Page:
Summary: Each of us will face storms in our lives from this story we discover ways to survive those storms.
Facing the Storms of Life
(That video I think was taken off the coast of New Zealand, sometimes on you tube it is identified as being off of Newfoundland or Grand Manan, it’s not.)
Have you ever been in a really great storm? I mean a doozy of a storm? Do you remember when Juan swept through in September 03? I woke up in the middle of the night when the power went out, it actually flickered and the printer cycled on and off and woke me up. I remember hearing the wind and rain and looking out the window into the pitch black night and thinking “What a waste of a good storm, I can’t see it.” We had friends at the time who were single and silly and they got in their jeep and spent the night chasing the hurricane around the city, they were down at the waterfront in Bedford and Halifax and at Point Pleasant Park and they told us later what a hoot it had been.
As most of you know before I went into the ministry I spent a couple of years at sea with my dad on salvage tugs as well as a commercial fishing boat and during that time we spent more than a few day at sea in storms. I always found it interesting to see the point in the storm that I would go from being sick to being scared. In the scripture that was read earlier we saw that point arrive in Acts 27:20 The terrible storm raged for many days, blotting out the sun and the stars, until at last all hope was gone.
A little bit of the back story here. Paul had been arrested in Jerusalem for preaching the gospel and then is sent to Caesarea to present his case before King Agrippa, and we will look at that next week. Now he has requested the opportunity to appeal his case before Caesar in Rome. Let’s pull down one of our trusty maps here. Here is Jerusalem, and here is Caesarea where their voyage begins. And here is Rome where they were heading, and obviously this would be the quickest way, but Luke tells us that there were supposed to make several stops along the way, apparently they were travelling on what would be called a costal freighter today. So their first stop was in Sidon and from there they head out and encounter the first of a number of storms, and so they decide to stay north of Cyprus and land at a port by the name of Myra. From there they are transferred to an Egyptian ship that is heading to Rome. Back at sea they encounter another storm and end up at a harbour named Fair Haven. And it is at that point we read this account Acts 27:9-10 We had lost a lot of time. The weather was becoming dangerous for sea travel because it was so late in the fall, and Paul spoke to the ship’s officers about it. “Men,” he said, “I believe there is trouble ahead if we go on—shipwreck, loss of cargo, and danger to our lives as well.”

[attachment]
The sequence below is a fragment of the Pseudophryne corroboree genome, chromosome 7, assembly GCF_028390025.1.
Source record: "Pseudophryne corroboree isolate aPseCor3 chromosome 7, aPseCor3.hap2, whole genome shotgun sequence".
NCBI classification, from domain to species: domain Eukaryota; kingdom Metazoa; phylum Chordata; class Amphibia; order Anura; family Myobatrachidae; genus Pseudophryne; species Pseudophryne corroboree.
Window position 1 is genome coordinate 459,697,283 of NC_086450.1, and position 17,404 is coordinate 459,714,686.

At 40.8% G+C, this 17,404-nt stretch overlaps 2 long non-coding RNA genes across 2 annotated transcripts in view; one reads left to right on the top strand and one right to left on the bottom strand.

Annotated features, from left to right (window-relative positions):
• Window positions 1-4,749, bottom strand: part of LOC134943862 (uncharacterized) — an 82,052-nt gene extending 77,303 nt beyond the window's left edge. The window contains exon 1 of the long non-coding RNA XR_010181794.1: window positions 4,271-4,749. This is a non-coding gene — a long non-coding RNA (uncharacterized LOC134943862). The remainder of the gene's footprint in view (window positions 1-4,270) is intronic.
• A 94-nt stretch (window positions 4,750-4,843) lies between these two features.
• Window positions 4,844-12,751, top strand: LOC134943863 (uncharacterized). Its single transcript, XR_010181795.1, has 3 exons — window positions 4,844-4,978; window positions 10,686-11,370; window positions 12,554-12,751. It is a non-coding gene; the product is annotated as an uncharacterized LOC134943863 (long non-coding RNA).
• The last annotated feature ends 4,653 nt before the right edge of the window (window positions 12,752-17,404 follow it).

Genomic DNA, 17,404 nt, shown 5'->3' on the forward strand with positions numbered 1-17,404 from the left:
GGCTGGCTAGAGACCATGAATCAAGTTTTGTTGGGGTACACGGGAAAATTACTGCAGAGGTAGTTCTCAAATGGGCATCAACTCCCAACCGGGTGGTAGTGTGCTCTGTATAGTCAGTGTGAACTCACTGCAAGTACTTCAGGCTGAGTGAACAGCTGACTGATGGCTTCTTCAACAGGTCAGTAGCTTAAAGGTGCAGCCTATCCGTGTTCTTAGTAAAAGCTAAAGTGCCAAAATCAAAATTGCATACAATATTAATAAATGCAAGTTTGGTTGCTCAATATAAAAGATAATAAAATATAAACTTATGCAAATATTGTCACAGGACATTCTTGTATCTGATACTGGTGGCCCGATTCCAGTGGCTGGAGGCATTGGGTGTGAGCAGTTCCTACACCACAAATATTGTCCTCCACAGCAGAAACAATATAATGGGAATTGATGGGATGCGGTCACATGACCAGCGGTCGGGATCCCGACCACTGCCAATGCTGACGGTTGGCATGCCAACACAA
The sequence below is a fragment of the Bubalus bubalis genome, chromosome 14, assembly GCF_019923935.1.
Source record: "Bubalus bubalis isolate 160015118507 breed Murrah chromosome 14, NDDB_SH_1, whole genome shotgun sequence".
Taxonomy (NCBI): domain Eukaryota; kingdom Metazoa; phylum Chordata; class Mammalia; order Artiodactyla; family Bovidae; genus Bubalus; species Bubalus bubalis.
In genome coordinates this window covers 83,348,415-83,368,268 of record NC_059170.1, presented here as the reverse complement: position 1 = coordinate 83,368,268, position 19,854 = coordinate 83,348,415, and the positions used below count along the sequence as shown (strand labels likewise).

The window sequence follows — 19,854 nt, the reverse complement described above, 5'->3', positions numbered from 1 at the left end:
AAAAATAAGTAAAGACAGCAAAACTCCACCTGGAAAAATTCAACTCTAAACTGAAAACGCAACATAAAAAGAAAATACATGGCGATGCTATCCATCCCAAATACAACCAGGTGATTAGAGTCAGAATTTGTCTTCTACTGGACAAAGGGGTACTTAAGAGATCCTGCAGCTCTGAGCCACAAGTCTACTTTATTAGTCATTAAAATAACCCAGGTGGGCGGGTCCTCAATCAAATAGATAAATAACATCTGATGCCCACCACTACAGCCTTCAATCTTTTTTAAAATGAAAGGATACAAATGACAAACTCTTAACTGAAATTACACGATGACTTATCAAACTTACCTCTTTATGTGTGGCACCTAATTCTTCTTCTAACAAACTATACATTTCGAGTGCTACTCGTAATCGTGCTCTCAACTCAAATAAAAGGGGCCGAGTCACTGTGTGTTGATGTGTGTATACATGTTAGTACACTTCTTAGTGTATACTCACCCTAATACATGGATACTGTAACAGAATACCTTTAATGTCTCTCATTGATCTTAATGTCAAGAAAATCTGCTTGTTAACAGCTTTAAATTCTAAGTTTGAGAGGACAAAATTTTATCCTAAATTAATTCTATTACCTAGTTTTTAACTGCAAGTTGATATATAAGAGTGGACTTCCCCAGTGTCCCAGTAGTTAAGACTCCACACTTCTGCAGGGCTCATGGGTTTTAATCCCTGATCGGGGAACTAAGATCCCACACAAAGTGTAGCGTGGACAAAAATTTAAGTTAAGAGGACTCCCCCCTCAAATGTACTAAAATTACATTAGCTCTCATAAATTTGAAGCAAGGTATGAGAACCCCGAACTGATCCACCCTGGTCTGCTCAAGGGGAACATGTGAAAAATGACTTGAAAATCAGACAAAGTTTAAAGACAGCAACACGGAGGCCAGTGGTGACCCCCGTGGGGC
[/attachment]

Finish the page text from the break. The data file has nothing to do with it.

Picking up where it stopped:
But what did Paul know? He wasn’t a sailor, so the captain decided to sail further up the coast to a more sheltered harbour by the name of Phoenix. And mixing metaphors that’s when the wheels came off the wagon and where we came into the story.
Now most of us will never be in a storm at sea, at least you want to hope you won’t it really isn’t a lot of fun, people get hurt, equipment gets damaged and sometimes you throw-up on yourself, not that I would know about the last one personally it’s just something I read in a book.
But every one of us here without exception will face storms in our lives. They might be storms in your relationships. Perhaps with a spouse or parents or children. It might be a financial storm, some of you went through that this past year, or it might be a storm as it relates to your health, and there are some of you here today who are in the midst of that particular storm even as I speak. And I am familiar with some of your storms, we have talked, you have asked for advice or prayer and I know what you are going though. But there are others here today who are good at hiding the difficulties in their lives. It might be the way you were brought up or a matter of pride I don’t know, but right now the wind is blowing and the seas are threatening to capsize you and you are terrified.
So. . . what can we learn from this story? Let’s begin with the storm itself. Acts 27:13-14 When a light wind began blowing from the south, the sailors thought they could make it. So they pulled up anchor and sailed close to the shore of Crete. But the weather changed abruptly, and a wind of typhoon strength (called a “northeaster”) burst across the island and blew us out to sea.